# The equivalence of a set and its permutations.

1. Dec 7, 2015

### Odious Suspect

The following is from an introduction to groups. It is not clear to me why the authors bothered to introduce the subset $\mathfrak{Q}\subseteq \mathfrak{R}$ and a subset $\mathfrak{K}\subseteq \mathfrak{S}^{\mathfrak{R}}$ into the discussion. (3) seems to follow trivially from the one-to-one and onto properties of $\sigma$. Am I missing something here?

"Let $\mathfrak{R}$ be a set, which we shall now call a space in order to distinguish it from other sets to be considered later; and correspondingly, its elements $P,Q,R,\ldots$ will be called points. Let $\mathfrak{S}^{\mathfrak{R}}$ be the set of permutations on $\mathfrak{R}$ : that is, the set of one-to-one mappings of $\mathfrak{R}$ onto itself. If $\sigma \in \mathfrak{S}^{\mathfrak{R}}$ we denote by $P\sigma$ the image of the point $P\in \mathfrak{R}$ under the mapping $\sigma$. Then $\sigma$ has the following properties:

$$\text{(1)} P\sigma \in \mathfrak{R} \text{ for all } P\in \mathfrak{R}$$

$$\text{(2)} P_1\sigma =P_2\sigma \text{ implies } P_1=P_2$$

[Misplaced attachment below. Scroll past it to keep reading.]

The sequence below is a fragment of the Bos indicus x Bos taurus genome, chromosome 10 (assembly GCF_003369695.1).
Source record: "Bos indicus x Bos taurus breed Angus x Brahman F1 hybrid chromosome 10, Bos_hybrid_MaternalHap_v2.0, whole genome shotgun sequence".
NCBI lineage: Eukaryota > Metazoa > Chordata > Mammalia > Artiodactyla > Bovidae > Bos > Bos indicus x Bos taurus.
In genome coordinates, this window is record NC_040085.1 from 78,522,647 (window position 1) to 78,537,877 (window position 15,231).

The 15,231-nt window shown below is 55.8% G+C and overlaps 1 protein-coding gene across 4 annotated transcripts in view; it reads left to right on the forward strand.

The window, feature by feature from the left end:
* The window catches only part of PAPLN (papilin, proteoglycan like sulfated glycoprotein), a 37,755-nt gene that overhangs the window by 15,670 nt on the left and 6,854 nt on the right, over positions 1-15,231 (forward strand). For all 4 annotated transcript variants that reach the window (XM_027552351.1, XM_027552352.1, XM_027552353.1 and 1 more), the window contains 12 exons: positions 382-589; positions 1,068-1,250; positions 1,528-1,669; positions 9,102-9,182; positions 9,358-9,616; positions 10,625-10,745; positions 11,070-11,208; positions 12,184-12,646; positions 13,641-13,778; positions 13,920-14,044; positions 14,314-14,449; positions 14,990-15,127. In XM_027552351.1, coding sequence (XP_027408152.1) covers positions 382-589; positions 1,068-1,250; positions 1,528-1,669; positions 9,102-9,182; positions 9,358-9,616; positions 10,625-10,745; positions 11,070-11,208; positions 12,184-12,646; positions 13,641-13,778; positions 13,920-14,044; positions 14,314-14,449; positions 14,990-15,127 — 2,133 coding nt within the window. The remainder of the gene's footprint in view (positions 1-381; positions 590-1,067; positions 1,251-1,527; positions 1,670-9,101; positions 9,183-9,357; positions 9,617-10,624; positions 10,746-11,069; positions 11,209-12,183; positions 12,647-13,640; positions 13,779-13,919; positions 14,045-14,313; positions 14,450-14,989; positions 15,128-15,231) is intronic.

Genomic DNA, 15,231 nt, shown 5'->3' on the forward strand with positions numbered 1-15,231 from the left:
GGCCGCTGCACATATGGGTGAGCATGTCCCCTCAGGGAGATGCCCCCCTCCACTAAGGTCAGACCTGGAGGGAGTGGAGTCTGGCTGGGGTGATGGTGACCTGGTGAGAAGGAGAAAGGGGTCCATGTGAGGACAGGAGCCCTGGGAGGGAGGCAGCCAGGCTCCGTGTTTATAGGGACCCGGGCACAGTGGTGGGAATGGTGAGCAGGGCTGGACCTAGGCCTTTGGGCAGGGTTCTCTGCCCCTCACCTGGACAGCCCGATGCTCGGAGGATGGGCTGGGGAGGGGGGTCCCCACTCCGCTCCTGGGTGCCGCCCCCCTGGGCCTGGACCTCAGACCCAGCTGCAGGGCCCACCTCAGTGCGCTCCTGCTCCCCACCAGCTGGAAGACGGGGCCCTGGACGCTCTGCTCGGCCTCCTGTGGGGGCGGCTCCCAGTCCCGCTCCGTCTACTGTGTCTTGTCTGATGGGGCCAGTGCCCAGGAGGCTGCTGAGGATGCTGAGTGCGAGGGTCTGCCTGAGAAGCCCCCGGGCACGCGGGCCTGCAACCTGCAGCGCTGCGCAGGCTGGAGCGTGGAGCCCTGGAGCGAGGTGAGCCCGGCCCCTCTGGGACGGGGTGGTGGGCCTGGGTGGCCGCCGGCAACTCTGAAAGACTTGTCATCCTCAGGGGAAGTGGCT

More generally, if for a subset $\mathfrak{Q}\subseteq \mathfrak{R}$ and a subset $\mathfrak{K}\subseteq \mathfrak{S}^{\mathfrak{R}}$ we denote by $\mathfrak{Q}\mathfrak{R}$ the set of elements $P\sigma, P\in \mathfrak{Q}, \sigma \in \mathfrak{K}$ then the fact that $\sigma$ is a mapping onto $\mathfrak{R}$ is equivalent to

$$\text{(3)} \mathfrak{R}\sigma =\mathfrak{R}\text{.}$$"

There is a footnote as follows: "No distinction is made here between an element and the set containing it as the sole member. Thus $\sigma$ in (3) in fact represents {$\sigma$}, the set consisting only of $\sigma$."

2. Dec 7, 2015

### andrewkirk

I don't think you're missing anything. It is, as you say, a trivial consequence.

3. Dec 7, 2015

### Staff: Mentor

(1) is closure or into, (2) one-to-one or injective and (3) onto or surjective. I think the author only wanted to introduce his notations and summarize what "one-to-one onto" means.

4. Dec 7, 2015

### Odious Suspect

Indeed. Before introducing $\mathfrak{Q}\mathfrak{R}$, I didn't have permission to write (3). I also now realize that the "space" being introduced is not the set forming the group being exhibited. That set is $\mathfrak{S}^{\mathfrak{R}}$, and the operation is the product of permutations.

My source is: https://mitpress.mit.edu/books/fundamentals-mathematics-0 Volume 1. IIRC, their definitions for some of the structures in modern algebra are non-standard. It's sure no page-turner.